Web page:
Itchy Scalp – Pictures, Causes and Treatment

1. Unwashed Hair

When the hair (especially oily hair) is not washed frequently enough, skin cells may build up on the scalp and cause itching and dandruff. Prevention is therefore by simply maintaining good hygiene and washing the scalp hair at least once a week.

2. Dry Scalp Skin

Dry scalp skin lacking the protective oil layer, is vulnerable to infections, and easily gets irritated. From the top of the head or hairline skin cells in the form of white dust (dry dandruff) may shed. Common causes of dry flaky scalp are:

  • Frequent hair washing with hot water and aggressive shampoos
  • Holding hair dryer close to the head
  • Cold windy weather in combination with dry air from indoor heating

Prevention is by using “shampoos for dry hair”.

3. Stress

Stress is a common cause of itch. Scalp, face, and neck are often affected.

4. Neurogenic Excoriation

Scratching from psychical reasons may cause itchy scalp scratches (neurogenic excoriations).

5. Dandruff, Caused by Fungi or Seborrheic Dermatitis

Dandruff are whitish, greasy, thin skin flakes, few millimeters in size, appearing in the hair and falling on shoulders. The scalp skin is itchy and may be reddened. The common cause is fungus Malassezia furfur (formerly known as Pityrosporum ovale) that normally lives on the scalp, but may overgrow on the greasy scalp, irritating it and causing scaling.

Dandruff may be related to seborrheic dermatitis, where irritated oil glands produce excessive amount of oil, resulting in an inflamed reddened scalp. Besides the  scalp, the eyebrows or eyelids, skin on the sides of the nose, behind the ears, and in the groin may be affected.

Dandruff usually does not appear before puberty, and it is more often in males, perhaps due to stimulation of oil glands by male sexual hormones. Diet poor in B vitamins, zinc, and essential fatty acids may also cause dandruff. Cold weather and indoor heating during winter may aggravate scalp scaling.

Treatment of Dandruff

Treatment of dandruff depends on the cause.

Mild dandruff can be controlled by regular hair washing with gentle shampoos to avoid greasiness. Hot water should be avoided and hair rinsed well after washing to prevent scalp irritating.

When regular shampoos do not help, over-the-counter medical shampoos can be tried (1):

  • In malassezia fungal infection, shampoos containing zinc pyrithione, selenium sulfide or ketoconazole are usually effective. Tea tree oil, a component of several ‘natural’ shampoos has antiseptic and anti-fungal properties
  • In seborrheic dermatitis, shampoos containing coal tar or salicylic acid may help

Several weeks of hair washing every day, and keeping shampoo on the hair for at least 5 minutes every time may be needed to get rid of dandruff.

Prevention of Dandruff

Alcohol based hair styling products should be avoided, since they dry up the scalp. Regular exposure to sun (but not sunbathing) may help in treating fungal infection. Learning to cope with stress and avoiding saturated fatty acids and trans-fatty oils may reduce oil glands secretion (2).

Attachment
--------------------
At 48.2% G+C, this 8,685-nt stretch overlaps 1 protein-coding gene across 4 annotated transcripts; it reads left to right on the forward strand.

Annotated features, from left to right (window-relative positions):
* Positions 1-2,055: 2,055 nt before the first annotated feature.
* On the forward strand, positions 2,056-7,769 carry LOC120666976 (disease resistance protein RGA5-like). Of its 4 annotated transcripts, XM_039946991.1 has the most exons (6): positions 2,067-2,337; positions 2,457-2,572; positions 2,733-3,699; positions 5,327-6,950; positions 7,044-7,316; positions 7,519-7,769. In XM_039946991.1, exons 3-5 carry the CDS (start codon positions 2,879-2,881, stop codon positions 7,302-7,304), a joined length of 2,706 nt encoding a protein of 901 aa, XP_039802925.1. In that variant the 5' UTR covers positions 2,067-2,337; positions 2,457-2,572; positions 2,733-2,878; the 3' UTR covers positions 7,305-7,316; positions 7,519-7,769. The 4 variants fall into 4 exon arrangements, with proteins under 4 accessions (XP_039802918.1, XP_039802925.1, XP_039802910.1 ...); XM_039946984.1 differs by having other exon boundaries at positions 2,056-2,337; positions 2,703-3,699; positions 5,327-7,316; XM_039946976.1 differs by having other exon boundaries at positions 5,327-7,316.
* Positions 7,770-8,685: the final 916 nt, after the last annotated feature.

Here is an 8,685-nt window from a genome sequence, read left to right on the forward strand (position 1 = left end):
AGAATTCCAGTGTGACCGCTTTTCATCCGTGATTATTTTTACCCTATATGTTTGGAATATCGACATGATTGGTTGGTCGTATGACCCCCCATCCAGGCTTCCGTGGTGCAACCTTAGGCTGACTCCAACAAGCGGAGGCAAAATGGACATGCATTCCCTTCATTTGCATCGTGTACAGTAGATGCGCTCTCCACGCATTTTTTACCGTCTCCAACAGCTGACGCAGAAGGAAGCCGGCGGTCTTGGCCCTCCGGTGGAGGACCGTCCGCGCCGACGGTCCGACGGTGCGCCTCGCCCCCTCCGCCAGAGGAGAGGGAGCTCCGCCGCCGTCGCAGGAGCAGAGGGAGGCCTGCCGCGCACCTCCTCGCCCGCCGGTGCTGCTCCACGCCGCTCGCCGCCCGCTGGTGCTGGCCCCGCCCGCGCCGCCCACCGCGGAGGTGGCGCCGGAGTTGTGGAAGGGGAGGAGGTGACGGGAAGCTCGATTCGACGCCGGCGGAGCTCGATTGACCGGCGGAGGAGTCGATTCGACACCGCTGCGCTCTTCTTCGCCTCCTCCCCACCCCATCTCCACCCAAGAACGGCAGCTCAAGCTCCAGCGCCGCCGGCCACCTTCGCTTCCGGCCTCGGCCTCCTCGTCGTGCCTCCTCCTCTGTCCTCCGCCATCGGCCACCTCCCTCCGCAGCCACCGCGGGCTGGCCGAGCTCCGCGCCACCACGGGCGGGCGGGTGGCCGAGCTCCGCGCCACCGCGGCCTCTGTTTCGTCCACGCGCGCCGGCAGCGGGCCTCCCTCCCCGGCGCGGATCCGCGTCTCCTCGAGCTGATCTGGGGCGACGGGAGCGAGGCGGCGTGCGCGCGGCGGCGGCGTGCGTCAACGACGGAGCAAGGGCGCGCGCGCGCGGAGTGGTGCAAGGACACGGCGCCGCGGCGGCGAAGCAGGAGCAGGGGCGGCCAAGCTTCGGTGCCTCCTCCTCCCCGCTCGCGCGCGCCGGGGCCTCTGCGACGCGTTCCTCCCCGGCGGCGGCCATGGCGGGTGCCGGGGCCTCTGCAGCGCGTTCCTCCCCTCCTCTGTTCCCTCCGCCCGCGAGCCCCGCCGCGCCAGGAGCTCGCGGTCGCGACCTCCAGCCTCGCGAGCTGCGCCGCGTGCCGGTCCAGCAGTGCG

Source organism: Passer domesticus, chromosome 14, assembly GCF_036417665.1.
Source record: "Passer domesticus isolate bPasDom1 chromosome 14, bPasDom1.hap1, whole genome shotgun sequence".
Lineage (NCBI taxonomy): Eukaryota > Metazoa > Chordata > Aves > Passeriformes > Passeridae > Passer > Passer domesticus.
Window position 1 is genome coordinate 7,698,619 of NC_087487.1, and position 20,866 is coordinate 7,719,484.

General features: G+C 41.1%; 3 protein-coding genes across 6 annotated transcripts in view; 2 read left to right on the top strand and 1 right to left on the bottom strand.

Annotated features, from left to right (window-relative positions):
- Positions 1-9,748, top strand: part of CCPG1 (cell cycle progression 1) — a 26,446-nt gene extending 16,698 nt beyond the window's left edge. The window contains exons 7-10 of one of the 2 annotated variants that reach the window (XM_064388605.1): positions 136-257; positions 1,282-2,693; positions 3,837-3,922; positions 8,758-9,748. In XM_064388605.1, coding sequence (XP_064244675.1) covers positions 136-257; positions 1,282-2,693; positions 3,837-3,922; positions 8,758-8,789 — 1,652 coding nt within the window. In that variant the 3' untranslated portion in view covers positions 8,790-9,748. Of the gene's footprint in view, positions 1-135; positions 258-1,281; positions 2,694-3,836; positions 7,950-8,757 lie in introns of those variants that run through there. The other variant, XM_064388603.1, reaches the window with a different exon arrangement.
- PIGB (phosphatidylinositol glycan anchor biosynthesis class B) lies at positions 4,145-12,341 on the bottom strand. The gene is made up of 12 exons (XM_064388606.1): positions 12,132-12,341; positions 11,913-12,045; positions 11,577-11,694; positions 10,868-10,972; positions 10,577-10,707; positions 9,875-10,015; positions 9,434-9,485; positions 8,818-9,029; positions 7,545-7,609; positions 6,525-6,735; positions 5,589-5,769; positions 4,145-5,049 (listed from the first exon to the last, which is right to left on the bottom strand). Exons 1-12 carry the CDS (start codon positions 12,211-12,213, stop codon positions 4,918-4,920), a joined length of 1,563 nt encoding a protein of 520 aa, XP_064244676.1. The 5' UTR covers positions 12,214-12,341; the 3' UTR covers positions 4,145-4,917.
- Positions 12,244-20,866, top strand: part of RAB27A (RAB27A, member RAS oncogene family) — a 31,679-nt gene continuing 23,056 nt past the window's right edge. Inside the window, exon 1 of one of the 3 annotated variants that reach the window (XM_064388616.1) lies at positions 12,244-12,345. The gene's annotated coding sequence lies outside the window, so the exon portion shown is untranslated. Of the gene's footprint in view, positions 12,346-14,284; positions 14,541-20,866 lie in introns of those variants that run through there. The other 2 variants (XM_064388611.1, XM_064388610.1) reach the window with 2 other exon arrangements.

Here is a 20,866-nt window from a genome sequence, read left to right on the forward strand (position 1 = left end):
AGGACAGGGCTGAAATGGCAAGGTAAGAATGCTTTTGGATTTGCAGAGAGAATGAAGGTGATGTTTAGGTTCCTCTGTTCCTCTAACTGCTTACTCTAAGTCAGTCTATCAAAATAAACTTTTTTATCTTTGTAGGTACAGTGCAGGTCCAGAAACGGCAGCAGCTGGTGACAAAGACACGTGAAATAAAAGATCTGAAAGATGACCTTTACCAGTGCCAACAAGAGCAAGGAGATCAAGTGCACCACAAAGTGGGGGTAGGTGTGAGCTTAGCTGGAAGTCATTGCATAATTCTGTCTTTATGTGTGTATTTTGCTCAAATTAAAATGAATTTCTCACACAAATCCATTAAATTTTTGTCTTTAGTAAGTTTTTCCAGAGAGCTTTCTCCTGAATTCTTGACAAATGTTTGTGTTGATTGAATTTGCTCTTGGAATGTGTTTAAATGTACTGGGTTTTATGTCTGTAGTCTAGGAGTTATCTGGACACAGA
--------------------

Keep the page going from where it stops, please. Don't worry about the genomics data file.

Diet in Dandruff

Nutrients to avoid:

  • Simple sugars like glucose, fructose, since they lower vitamin B6 level
  • Saturated fatty acids in meat and milk, since they increase oil gland secretion

Nutrients to consider (good for healthy scalp skin):

  • Omega-3 and omega-6 unsaturated fatty acids
  • Vitamins B (cabbage), A (carrots), and E, but not as supplements, if blood levels are normal

6. Cradle Cap in Infants

cradle capPicture 1. Cradle cap
(source: Wikimedia)

In infants, especially in newborns, crusting and scaling may appear on the scalp. Condition, called ‘cradle cap’, is caused by overactive oil glands, and usually disappears by the first year of age. Treatment is by applying mineral oil or baby oil after shampooing, and rubbing the scales off with a soft brush. Cradle cap is harmless and non-contagious, but may itch.

7. Scalp Sunburn

Scalp sunburn can burn or itch. Affected skin is red, tender and usually start to shed after few days. To ease burning and itching, first get out of the sun, and wear light protective hat when you can not avoid the sun. Apple cider vinegar, or after sun lotions applied on the scalp may ease burning. Cool shower may provide temporary relief. Painkillers as aspirin or ibuprofen help ease the pain. Lotions with anesthetics should be avoided since they may cause allergic reaction. In strong sunburn, oral corticosteroids may be needed to reduce swelling.

8. Acne

Acne on the scalp usually appear on the hair border. Acne vulgaris are treated with common anti-acne ointments.

9. Folliculitis

Folliculitis caused by bacterium Staphylococcus aureus causes red bumps with occasional pus-filled centers on the scalp. Common cause is auto-infection from other parts of infected skin. Treatment, if necessary is by over-the-counter antibacterial shampoos, or in severe cases with oral antibiotics by mouth. Several other types of folliculitis may affect the scalp.

10. Scalp Ringworm (Tinea Capitis)

Tinea capitis is fungal infection of the scalp mostly seen in pre-school children (3-7 years of age), but can also occur in adults. It is caused by group of fungi that normally live on the skin (dermatophytes) but may overgrow in certain circumstances. Tinea capitis may present as itchy, scaling area of hair loss, black dots (parts of broken hair in the scalp skin), yellow crusts (favus) or rough, thickened inflamed area (kerion). Lymph nodes on the sides of the back of the neck may be enlarged.

Tinea capitis is contagious, so other family members should be examined in suspected cases.

Therapy is by prescribed anti-fungals by mouth such as griseofulvin or terbinafine for 4-6 weeks (3).

Scalp Ringworm Pictures